AEM Holdings (AEM SP) - Maybank Kim Eng 2017-09-14: Sunshine After The Rain

AEM Holdings (AEM SP) - Maybank Kim Eng 2017-09-14: Sunshine After The Rain AEM HOLDINGS LTD AWX.SI

AEM Holdings (AEM SP) - Sunshine After The Rain

Game-changing breakthrough 

  • AEM specialises in back-end semi-con equipment and components manufacturing. 
  • Notably, it has spent the past four years restructuring the company and co-developing the latest test handler for Customer I’s (USD170b market cap chipmaker) High Density Modular Test (HDMT) platform. HDMT has provided a significant edge to Customer I in terms of reducing testing costs, without sacrificing throughput and accuracy.
  • Management is optimistic towards short to medium term prospects as it embarks on a multi-year roll-out of this test-handler.

Mission critical partner 

  • AEM believes that few or none of current test handlers can rival its latest specs. This handler is an integral part of the HDMT, which has helped Customer I achieve up to double their intended cost savings.
  • Management believes that with its
    1. engineering capabilities in fluid and thermo dynamics,
    2. adaptability and keen understanding of Customer I’s stringent requirements, and
    3. dedicated on-site support, 
    AEM will continue playing a strategic role in Customer I’s growth trajectory. 
  • AEM is the sole-supplier for HDMT handlers, and management believes it has a 3-4 year lead time before a competing technology can be developed.

Growth outlook 

  • AEM aims to replace a substantial portion of Customer I’s test handlers over the next three years. 
  • Looking ahead, profitability will be driven by higher-margin consumables sales. AEM estimates the total lifetime value for the test handlers is 20:80 split between equipment and consumables.
  • AEM is also actively seeking to acquire adjacent companies in the value chain (e.g. testers for specialised chips), and/or new technologies in other industries. 
  • Management is guiding for FY17 revenue of SGD200m and EBIT of SGD24m. Orders for FY17 delivery was SGD198m as at Jul-17.


  • AEM is currently trading at 7.6x FY17 P/E, based on the estimate of the single broker covering this stock. (See AEM Analysts Report)
  • Singapore-listed peer UMS is trading at 10.2x forward P/E, while global peers are trading at 14.5x forward P/E.



  • AEM specialises in back-end semi-con equipment and components manufacturing. It has three plants across Singapore, Malaysia (Penang) and China (Suzhou).
  • Specifically, AEM is the sole supplier of test handlers for Customer I’s (USD170b market cap chipmaker) game-changing HDMT platform. The customer contributes 90% of revenue.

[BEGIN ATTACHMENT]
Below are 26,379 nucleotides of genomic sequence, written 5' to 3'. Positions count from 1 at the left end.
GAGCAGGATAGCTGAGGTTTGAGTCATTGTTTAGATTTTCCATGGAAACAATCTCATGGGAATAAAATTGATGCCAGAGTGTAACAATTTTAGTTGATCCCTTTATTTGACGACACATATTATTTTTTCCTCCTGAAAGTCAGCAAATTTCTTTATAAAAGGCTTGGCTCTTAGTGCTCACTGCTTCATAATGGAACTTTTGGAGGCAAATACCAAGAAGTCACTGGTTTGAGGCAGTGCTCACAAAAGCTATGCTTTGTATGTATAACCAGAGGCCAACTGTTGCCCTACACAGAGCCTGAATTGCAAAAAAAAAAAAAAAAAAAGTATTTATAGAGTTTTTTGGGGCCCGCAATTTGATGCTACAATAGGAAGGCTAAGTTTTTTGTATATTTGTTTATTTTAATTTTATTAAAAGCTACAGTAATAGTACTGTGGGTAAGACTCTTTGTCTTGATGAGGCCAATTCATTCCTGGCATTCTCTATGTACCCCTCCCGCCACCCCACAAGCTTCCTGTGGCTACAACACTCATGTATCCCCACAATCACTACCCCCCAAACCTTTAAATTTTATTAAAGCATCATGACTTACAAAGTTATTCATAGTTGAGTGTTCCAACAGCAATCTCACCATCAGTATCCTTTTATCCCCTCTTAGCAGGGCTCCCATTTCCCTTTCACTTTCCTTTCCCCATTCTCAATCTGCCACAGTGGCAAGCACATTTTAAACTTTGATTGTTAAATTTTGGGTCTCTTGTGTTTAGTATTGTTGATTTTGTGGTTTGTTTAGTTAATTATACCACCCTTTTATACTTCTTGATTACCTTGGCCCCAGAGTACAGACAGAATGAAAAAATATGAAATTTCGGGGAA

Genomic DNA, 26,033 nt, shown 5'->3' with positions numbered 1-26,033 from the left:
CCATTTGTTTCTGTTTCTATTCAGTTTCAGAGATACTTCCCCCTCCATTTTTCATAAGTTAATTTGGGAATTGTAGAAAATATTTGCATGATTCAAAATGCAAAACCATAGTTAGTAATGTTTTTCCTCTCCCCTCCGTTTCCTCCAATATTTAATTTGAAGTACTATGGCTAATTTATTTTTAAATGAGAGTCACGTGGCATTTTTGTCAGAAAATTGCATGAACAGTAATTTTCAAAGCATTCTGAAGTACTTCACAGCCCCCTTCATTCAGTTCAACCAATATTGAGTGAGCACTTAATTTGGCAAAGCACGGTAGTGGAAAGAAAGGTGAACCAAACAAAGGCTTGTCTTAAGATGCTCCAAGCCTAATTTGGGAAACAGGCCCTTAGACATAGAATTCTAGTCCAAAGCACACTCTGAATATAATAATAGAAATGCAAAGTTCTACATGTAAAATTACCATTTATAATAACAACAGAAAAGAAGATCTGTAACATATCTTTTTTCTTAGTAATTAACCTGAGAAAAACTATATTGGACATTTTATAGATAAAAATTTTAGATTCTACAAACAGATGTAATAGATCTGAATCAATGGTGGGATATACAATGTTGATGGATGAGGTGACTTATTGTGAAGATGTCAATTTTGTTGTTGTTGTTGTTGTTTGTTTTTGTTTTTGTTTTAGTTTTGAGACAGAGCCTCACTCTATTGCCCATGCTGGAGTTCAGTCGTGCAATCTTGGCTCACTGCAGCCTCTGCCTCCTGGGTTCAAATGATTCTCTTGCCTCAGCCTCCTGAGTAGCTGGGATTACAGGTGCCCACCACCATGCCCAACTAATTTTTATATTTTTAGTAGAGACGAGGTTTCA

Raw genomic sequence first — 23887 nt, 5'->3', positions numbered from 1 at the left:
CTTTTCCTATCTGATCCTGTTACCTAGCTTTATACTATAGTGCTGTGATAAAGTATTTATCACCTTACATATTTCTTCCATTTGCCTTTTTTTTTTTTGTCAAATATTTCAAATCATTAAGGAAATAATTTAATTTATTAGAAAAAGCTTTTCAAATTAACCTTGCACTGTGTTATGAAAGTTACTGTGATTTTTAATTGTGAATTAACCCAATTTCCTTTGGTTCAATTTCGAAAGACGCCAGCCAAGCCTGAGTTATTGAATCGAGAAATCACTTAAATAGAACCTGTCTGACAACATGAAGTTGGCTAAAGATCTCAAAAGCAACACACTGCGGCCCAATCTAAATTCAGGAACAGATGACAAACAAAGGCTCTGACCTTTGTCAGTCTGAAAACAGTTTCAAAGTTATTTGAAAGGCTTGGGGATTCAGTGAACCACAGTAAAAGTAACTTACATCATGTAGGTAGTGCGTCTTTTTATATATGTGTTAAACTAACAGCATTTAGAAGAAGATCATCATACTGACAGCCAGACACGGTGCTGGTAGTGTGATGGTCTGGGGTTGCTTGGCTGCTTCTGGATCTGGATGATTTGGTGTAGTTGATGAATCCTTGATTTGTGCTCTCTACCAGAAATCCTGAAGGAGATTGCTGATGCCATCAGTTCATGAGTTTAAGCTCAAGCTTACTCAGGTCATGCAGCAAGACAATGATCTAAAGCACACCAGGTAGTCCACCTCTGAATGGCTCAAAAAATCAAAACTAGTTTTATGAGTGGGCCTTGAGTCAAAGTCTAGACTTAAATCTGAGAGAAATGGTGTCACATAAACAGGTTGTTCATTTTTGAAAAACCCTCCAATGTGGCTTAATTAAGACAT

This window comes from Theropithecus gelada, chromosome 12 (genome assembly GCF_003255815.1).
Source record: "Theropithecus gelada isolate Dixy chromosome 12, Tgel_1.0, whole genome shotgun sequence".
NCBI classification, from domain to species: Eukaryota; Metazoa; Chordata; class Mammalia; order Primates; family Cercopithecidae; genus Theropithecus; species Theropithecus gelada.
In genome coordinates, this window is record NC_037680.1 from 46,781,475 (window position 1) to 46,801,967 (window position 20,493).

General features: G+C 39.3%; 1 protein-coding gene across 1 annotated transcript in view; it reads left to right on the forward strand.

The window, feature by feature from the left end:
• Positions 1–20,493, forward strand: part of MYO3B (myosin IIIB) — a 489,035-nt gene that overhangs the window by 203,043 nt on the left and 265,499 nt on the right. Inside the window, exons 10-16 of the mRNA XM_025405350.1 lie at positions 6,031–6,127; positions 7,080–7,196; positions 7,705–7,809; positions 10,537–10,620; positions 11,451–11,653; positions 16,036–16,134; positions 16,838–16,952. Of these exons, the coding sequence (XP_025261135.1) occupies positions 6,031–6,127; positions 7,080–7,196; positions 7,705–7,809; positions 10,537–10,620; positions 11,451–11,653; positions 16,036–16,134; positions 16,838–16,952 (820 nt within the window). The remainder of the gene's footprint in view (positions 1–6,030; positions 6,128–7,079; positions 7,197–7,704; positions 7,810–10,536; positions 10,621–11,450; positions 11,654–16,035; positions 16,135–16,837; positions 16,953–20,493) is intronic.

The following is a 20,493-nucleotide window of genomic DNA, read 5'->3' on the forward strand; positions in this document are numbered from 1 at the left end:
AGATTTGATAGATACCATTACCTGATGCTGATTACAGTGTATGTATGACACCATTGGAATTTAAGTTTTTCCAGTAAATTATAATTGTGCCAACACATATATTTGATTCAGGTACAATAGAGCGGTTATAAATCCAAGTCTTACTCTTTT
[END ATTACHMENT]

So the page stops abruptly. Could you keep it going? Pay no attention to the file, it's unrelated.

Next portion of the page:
• Operates under two segments: 
    1. Equipment systems solutions (ESS, 92% of FY16 revenue): Split into two sub-segments, machines and tooling (43%) and consumables (49%), such as kits, pans and services for the test handlers.
    2. Precision components solutions (PCS, 8% of FY16 revenue): Designs, develops, and manufactures precision components such as hand test jigs, stiffeners and test sockets for semiconductor, solar and aerospace industries, etc.

Company milestones 

  • Then AEM-Evertech was listed on SGX in 2000. Its name was changed to AEM Holdings in 2007.
  • In 2010, AEM was placed in the SGX Watch-list after three years of losses. Separately, major shareholders Tok Kian You (12.5% stake), Ang Seng Thor (11.2% stake) were charged with bribery. Tok and Ang were sentenced in 2011.
  • Novo Tellus Capital Partners became substantial shareholder with initial 16.6% stake in 2011. Currently, its stake is 23.3%.
  • Began co-developing its latest generation test handler in 2013.
  • AEM took one-off restructuring expenses amounting SGD39.6m in FY14, arising from the disposal of its 57.7% stake in the substrates business Microcircuit Technology, as well as from inventory and out-of-favour equipment related write-offs.
  • Began volume production of current generation test handlers in 2016.



  • Entry barriers and wallet share gain: AEM believes it has a four-year head-start before a rivalling handler can be developed. Since Customer I has adopted the HDMT as its primary testing platform, AEM believes the purpose-built handler is poised for wallet share gain.
  • Strong engineering capabilities: AEM has strong fluid and thermo dynamics engineering capabilities, which are key in developing hi-tech handlers to facilitate the testing of increasingly complex chips. About a fifth of its 380 staff are engineers.
  • Dedicated on-site support for Customer I: Such level of support is typically rare for small companies such as AEM.


  • Single customer risk: Customer I contributes 90% of revenue. This could limit AEM’s bargaining position, and/or expose AEM to Customer I’s missteps.
  • Vulnerable to growth slump: Unless AEM secures new areas of growth, revenue will decline after the current multi-year replacement cycle of Customer I. AEM cannot deploy its HDMT handler technology to Customer I’s direct competitors.
  • Conflict of interest: AEM cannot seek out new customers directly competing with Customer I, as it represents a conflict of the latter’s commercial interests.


  • Consumables sales: Each test handler sold creates opportunities for consumables sales. Management believes the lifecycle of a HDMT test-handler is 10-15 years, and total lifecycle value is split 20:80 between equipment and consumables.